Even clients the county is willing to help have to go to drop-ins, Social Services asks many to stay at one for 10–30 days as proof that they are homeless before they will place them. This is done through a letter from the facility, although the county currently pays around $200,000 a year for a computer system used to store the data of homeless people, and a consultant to help run it. In 2012, HUD said that this data could replace the letters, if the county fixed problems such as providers not actually using it. Guess they haven’t yet. Some drop-ins make getting letters difficult.
Because of this, most of the county’s drop-ins are over capacity by more than 30–60 people. For example, Oasis in New Rochelle has about 80 people or more, in what is supposed to be a 27 bed facility. The problem there has been made worse by the 2013 closure of the Mount Vernon drop-in due to community protests.
Even if the county relents, there may be nowhere for people to go. This year, it cut over half of it’s transitional housing beds for singles, as well as emergency housing for families.
The county just closed a shelter for employable single adult men, the Vaughn Glanton Residence, stating that there is not enough demand for its services. They turned it into a family shelter into which they put the families they took out of emergency housing. Westchester’s proposed 2017 operating budget states that they plan to cut even more units of emergency housing next year.
In 2014 the county closed it’s only shelter for medically frail adults, claiming that it was not needed because 68 of the beds in its system were vacant. Small comfort for the drop-in clients it won’t place in them.
As mentioned, the homeless are sometimes given a $590 voucher for a room, although there are few in our county for that price. There is an additional catch. Unless they have certain medical conditions or are in treatment programs, people receiving the vouchers must engage in Welfare to Work “employment activities” like other temporary assistance customers. Run differently this could be helpful, but while vocational training and searching for jobs are possibilities, people are usually placed in “community work experience programs” which require up to 40 hours of work a week for around $1,000 monthly in services.
Some customers go to work for nonprofits. But the county uses many as substitutes for actual employees whom they would have to pay minimum wage. Previously, most of this was done in Mount Vernon through the parks department. The people you see picking up trash for hours every day are one example. But according to Westchester’s proposed 2017 operating budget, this year they are going to expand the program to “all district offices and other County departments such as Public Works.”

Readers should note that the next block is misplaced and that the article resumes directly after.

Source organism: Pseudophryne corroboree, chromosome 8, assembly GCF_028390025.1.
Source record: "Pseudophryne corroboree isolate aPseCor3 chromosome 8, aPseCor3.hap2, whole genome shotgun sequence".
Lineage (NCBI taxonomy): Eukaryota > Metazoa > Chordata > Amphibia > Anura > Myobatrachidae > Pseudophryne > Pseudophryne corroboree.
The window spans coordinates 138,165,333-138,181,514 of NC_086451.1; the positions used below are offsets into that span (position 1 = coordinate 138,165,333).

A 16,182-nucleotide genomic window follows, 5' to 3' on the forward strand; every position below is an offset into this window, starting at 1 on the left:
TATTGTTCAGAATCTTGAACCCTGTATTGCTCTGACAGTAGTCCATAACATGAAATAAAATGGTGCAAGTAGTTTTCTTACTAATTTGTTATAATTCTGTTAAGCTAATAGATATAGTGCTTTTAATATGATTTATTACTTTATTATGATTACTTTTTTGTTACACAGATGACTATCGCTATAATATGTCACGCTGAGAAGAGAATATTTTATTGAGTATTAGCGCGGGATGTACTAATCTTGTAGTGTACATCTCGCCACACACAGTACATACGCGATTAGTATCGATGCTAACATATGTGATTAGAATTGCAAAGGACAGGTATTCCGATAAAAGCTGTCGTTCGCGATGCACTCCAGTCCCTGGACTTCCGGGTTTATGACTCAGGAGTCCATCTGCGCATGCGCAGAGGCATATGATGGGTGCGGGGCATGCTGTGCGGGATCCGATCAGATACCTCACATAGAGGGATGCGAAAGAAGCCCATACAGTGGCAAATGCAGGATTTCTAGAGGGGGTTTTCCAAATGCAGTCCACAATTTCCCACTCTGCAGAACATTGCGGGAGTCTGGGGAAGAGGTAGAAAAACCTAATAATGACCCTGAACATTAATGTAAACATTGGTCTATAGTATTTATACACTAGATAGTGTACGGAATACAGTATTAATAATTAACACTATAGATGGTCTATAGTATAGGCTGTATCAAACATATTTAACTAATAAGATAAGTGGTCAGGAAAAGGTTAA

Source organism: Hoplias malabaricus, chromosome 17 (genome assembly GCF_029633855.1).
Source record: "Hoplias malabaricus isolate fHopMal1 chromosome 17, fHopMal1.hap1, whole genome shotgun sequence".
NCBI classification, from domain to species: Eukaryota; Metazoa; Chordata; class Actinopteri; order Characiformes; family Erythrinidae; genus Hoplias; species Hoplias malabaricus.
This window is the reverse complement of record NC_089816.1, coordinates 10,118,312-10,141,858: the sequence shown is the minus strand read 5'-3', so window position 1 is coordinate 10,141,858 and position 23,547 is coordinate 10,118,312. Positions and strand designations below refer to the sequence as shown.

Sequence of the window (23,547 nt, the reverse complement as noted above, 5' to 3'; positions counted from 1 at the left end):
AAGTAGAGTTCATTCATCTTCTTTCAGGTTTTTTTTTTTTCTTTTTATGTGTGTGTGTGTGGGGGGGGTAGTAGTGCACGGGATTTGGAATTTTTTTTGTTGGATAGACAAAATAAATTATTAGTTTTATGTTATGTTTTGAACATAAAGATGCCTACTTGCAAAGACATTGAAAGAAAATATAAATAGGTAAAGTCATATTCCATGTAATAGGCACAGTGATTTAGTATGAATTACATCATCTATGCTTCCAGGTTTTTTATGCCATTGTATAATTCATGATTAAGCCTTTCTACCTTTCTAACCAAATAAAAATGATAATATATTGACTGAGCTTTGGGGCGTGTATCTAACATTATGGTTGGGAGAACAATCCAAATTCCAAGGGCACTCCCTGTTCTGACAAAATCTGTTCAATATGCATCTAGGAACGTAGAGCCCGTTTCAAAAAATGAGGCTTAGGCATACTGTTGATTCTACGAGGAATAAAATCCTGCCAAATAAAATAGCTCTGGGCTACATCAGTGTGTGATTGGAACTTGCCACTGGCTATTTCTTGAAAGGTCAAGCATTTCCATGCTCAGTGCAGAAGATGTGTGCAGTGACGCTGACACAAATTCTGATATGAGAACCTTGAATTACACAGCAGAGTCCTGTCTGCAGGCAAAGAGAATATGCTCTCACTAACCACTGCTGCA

The worst part is that some of these people could be hired if the county paid employees to do the work. Many of them are men of color. While they sometimes have input, customers cannot choose which employment activity or type of CWEP they do. If they refuse to “participate,” they are denied assistance.
Updates: The Proposed County Budget for 2017 increases spending on Social Services by 7 million dollars, which is great! But the department covers many areas besides homelessness, so it is unclear how much of this will reach my community. The amount of money is also deceptive, since a single program can cost over a million dollars. I believe we still have a very low-spending budget for a county of our size and (areas of) wealth.
*Full Service Shelter: A shelter open 24 hours a day, with three meals, caseworkers, and activities. They are supposed to find people housing. Clients are assigned rooms or beds, and have a place to keep their stuff.
Editor’s Note: This article was originally posted on Daily Kos in a slightly different form.
Stay Tuned for Part Two & Three of this Three-Part Series!
Also check out Laura Case’s Homelessness In Yonkers Two Part series